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August 2019
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More hunting ethics questions raised after deer dumping



Last week, the Progress reported that multiple deer carcasses had been illegally dumped on a road behind the commercial area off Highway 515 – a problem spot for animal carcass dumping in the county. 

After the article was published, a nearby resident who has complained about deer carcass dumping on the same road in the past called the Progress and weighed in on the gravity of the situation. The man, who wished to remain anonymous because of potential backlash, said he had personally counted 138 deer carcasses on the road in the last four years.

The resident, a hunter himself, said while both Progress articles addressed one issue – illegal carcass dumping – they didn’t address other unethical practices of hunters taking too many deer in one season and not properly logging their harvest, which is required by law.  

“It’s just not ethical,” the resident said. “And when you see 20-30 black trash bags all with the red ties, you know they’re probably coming from the same person or group. Some are processed and some are the full body – like they took too many. They’ll hunt, process them themselves, dump them, and don’t report them like they should.”

The man said he regularly drives that road and has kept a log since he moved to the area. The dumping starts just before Thanksgiving and lasts through the deer season. Prior to the 2018-2019 season he counted around 80 deer carcasses. 

“That jumped to 138 this season, which is like 50 more deer,” he said. “They’ll be in the middle of the road, some of them in bags, just getting run over and over and the bags bust open. It’s disgusting and not right.” 

In Georgia, hunters must keep a Harvest Record and report their deer harvest through the Georgia Department of Natural Resources. According to the Georgia DNR, reporting harvest data “provides county-level information for hunters and land managers, assists conservation rangers in enforcing game laws, and informs management decisions made by professional biologists.” 

Georgia DNR Game Warden Cpl. Casey Jones said that in his experience, most hunters do legally report their game. 

“I feel most hunters do what they’re supposed to,” Jones said. “In any area you’re going to have some bad elements, people who do what they want, but from what me and other game wardens have seen that’s very few.”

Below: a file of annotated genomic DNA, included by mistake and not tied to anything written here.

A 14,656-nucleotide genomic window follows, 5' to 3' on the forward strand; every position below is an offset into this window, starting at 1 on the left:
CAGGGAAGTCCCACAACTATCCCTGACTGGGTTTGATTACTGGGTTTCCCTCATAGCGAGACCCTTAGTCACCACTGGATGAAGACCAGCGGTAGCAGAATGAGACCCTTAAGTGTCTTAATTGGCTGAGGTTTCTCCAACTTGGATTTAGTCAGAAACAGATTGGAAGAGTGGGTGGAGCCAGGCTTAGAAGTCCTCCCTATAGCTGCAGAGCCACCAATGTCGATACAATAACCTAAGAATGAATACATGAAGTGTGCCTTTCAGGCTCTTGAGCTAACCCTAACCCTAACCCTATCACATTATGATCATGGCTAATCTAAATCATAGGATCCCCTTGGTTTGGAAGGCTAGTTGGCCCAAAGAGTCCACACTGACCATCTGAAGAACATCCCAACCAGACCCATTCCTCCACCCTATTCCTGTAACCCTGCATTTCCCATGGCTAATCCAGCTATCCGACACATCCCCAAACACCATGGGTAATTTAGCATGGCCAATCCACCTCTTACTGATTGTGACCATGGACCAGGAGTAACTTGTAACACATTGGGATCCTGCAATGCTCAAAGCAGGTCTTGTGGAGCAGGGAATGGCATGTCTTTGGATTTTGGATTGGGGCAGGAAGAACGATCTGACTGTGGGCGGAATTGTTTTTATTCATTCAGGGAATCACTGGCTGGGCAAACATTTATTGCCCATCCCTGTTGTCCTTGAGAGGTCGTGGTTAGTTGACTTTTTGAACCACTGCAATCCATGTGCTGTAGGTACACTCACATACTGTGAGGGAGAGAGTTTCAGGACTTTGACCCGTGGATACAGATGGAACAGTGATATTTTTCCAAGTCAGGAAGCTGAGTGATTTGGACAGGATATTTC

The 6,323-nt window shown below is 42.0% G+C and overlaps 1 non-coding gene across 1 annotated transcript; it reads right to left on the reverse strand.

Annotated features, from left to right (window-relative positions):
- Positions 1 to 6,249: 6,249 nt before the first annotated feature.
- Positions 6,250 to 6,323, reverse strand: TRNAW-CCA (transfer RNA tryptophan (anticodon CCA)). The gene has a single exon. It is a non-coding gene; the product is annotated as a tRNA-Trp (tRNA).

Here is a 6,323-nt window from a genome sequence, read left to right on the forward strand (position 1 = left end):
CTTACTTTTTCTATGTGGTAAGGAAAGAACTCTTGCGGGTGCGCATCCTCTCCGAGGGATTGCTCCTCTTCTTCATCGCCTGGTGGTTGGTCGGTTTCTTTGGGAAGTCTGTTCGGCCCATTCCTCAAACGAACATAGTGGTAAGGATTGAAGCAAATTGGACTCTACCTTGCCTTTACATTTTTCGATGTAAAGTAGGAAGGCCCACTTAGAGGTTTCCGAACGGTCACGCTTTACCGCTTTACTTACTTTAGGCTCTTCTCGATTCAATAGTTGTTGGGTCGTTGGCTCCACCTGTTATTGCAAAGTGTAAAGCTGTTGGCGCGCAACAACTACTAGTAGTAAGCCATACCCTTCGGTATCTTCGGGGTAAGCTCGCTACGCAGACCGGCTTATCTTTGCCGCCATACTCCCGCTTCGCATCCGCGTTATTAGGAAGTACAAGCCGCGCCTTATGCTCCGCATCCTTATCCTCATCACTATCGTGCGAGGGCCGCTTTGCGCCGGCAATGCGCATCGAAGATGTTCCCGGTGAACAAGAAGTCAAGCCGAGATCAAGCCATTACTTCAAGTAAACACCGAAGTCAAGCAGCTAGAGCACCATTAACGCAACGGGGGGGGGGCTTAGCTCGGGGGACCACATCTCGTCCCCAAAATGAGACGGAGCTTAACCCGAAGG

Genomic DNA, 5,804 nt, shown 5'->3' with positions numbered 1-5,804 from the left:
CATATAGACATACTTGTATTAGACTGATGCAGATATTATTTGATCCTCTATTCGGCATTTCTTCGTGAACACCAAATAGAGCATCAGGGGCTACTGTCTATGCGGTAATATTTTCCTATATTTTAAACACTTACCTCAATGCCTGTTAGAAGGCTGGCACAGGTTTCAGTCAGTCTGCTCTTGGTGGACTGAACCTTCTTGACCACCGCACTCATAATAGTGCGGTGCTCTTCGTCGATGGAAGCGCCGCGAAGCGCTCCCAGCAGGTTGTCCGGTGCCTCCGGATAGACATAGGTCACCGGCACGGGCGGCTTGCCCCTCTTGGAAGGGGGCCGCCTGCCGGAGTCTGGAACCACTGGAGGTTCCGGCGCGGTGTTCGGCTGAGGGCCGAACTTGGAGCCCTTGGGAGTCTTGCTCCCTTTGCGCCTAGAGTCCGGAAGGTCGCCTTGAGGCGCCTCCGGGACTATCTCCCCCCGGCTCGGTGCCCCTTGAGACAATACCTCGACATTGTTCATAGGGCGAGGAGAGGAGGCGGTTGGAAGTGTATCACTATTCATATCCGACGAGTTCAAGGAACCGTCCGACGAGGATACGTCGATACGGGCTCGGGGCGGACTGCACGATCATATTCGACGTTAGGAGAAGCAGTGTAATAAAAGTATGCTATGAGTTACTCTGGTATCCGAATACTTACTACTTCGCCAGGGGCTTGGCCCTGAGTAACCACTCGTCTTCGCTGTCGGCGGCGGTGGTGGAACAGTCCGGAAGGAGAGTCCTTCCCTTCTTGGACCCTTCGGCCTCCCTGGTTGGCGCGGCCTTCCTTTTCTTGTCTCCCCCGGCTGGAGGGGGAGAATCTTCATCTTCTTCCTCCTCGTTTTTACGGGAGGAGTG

Jones noted that some hunters, especially novice hunters, may not realize they’re breaking the law. 

“There are a lot of game and fish laws, and new hunters may not know they took the wrong kind of deer or during the wrong time of year,” he said. “In those instances, it’s best to self-report to us what happened first so we don’t have to dig around and find out.” 

Hunters found not properly reporting harvests, hunting out of season or with the wrong kind of weapon can be charged with poaching. Most poaching charges are misdemeanors, but some, such as hunting deer at night or improperly hunting/baiting bears are considered high and aggravated crimes. 

With the exploding population of deer over the last 30 years, bag limits have been increased. Technology has also made it possible to log harvests online. 

“Used to, we had to physically tag the animal and affix the tax with the hunter’s information, but that’s changed,” Jones said. “But documenting harvests is a good way for us to estimate population and a good law enforcement tool.” 

For the 2018-2019 season, Go Outdoors Georgia reported 691 total deer harvested in Pickens. Of those, 407 were male and 283 were female. Statewide, a total of 175,151 deer were reported harvested. 

For the 2017-2018 season, Go Outdoors Georgia reported 560 total deer reported killed in Pickens. Of those, 365 were male and 195 were female, with 436 taken by firearm and 97 taken by muzzle loader.

Georgia hunters are allowed 10 antlerless deer and two antlered deer per season. One of the two antlered deer must have a minimum of four points, 1 inch or longer, on one side of the antlers. (Special county antler restrictions apply in some counties). 

Georgia DNR’s harvest guidelines require hunters to fill in the harvest date and county on a paper harvest record (or online at or through the Outdoors GA app) BEFORE moving a turkey or deer from the site of a kill (except deer hunts on Wildlife Management Areas or National Wildlife Refuges that requires hunters to check out their harvested deer).   Within 72 hours, all harvested deer must be reported through Georgia Game Check, which provides a harvest confirmation number. If a hunter entered the kill on their paper Harvest Record, they will need to go online to Georgia Game Check browser to report the harvest and get a confirmation number and enter that number on the paper Harvest Record.

        Hunters also may call Georgia Game Check (1-800-366-2661) 24/7 to report their harvest and receive a harvest confirmation number. 

Jones said while it’s now possible to log your harvest online and through an app, he recommends hunters keep those hard paper records with them during the hunt. 

“Hunters are required to log their harvest before they move the carcass, and they can do it through the app, but sometimes they won’t have cell service and will get in a situation where they have to leave illegally with the carcass or walk out of the site to get service and report,” he said. “It’s a good idea to always keep those hard copies with you.”